Wild Kiwano is also known as horned melon or prickly squirrel. This fruit vegetable originally comes from Africa and has a striking, prickly appearance. It starts out very light green and as the fruit ripens it turns deep orange. The wild kiwano has long, slender deep orange fruits. The taste is a combination of melon, apple and lime. It has an acidity with a little sweetness. It is a deliciously exotic-looking fruit that does quite well in the greenhouse in our climate. They ripen from green with speckles to completely deep orange. Fruits are about 10 cm long. The wild kiwano is related to the cucumber. This plant needs a lot of light, warmth and shelter from the wind. It can be grown both indoors and outdoors. It has a delicious taste and bright green, slightly watery flesh with many seeds in it.
Kiwano is very healthy. It contains vitamins A, B6, C and E. And the minerals: calcium, phosphorus, iron, potassium, magnesium and zinc. This healthy fruit also contains many antioxidants, fibre and few calories. Kiwano can be used in salads, fruit salads, desserts, salsas, smoothies, ice cream and many other dishes. Kiwano is very tasty in combination with: shrimp, mango, crème fraîche, lime, lemon, amaretto, beef, minced meat, chicken, pork, yoghurt, crab, apple, tabasco, paprika, parsley, mayonnaise, papaya, melon, pineapple, olive oil, bay leaf, thyme, juniper berries, red wine, white wine, hare, kiwi, hazelnuts, cayenne pepper, basil, coriander, honey, whipped cream, raspberries, eggs, sugar, mustard, wine vinegar, puff pastry, watermelon, strawberries and pear. And other vegetables such as: cabbage lettuce, cress, celery, tomatoes, peppers, shallots, onions, garlic and mixed lettuce. In a cool place (not in the refrigerator) a kiwano can be kept for 2 - 3 weeks. Not hardy annual. Height: 200 - 250 cm.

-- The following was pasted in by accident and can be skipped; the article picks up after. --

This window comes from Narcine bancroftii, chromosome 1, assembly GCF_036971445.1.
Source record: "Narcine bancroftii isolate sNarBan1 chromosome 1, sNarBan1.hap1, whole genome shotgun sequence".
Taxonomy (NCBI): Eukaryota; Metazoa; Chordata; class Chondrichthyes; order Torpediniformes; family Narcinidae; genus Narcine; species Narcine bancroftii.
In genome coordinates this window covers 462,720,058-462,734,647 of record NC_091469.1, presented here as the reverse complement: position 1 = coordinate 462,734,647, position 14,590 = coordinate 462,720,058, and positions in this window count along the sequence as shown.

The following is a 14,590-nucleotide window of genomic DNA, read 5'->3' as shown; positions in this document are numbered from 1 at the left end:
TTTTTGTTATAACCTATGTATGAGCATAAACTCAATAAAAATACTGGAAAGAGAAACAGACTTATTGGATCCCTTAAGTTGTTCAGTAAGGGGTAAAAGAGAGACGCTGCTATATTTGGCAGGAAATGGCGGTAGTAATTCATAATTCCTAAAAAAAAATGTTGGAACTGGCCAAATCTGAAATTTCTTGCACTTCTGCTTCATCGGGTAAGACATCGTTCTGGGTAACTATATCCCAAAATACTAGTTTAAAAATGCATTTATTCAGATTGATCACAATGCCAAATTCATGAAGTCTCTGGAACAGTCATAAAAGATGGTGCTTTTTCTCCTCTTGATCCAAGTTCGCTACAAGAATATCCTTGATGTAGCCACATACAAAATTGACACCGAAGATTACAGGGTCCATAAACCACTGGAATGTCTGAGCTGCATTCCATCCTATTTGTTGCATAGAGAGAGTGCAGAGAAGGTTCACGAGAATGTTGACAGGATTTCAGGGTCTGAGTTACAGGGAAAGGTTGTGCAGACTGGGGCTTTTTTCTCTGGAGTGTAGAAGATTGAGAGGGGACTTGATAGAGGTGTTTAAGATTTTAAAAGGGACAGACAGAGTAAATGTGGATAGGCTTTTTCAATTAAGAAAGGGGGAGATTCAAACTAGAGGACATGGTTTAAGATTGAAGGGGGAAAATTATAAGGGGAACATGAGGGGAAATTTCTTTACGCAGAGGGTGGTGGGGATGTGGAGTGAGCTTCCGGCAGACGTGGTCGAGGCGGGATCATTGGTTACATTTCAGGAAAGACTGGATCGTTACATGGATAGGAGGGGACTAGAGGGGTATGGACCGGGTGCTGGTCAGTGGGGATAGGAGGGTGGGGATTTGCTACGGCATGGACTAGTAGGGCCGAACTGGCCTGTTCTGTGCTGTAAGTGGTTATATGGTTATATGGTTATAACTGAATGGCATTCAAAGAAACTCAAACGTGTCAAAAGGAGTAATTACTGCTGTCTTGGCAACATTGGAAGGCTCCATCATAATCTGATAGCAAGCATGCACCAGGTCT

Sow indoors from early March in separate pots with seedbed. Sow 2 seeds per pot and cover with a thin layer of soil. Keep warm and moist. Cover the pots with cling film to keep the moisture in. Store them warm and with plenty of light. Remove the cling film as soon as the seedlings emerge. At the end of April - beginning of May, place the seedlings outside in daylight for about 10 days to harden them off. After this you can put the seedlings in a very sunny, warm and sheltered place.
From the middle of May, as soon as there is no more chance of night frost, you can sow outside. Sow in a very sunny, warm and sheltered place and cover the seeds with a thin layer of soil. Keep well moist and weed free. Give sufficient water, especially during germination and in dry periods. Harvest the kiwanos by cutting them very carefully from the plant. You can cut off the kiwanos when they start to colour and let them ripen indoors in a dry, warm and sunny place. Kiwanos can be stored at room temperature for about 2 - 3 weeks. Remove the inedible and prickly skin and only eat the flesh and seeds.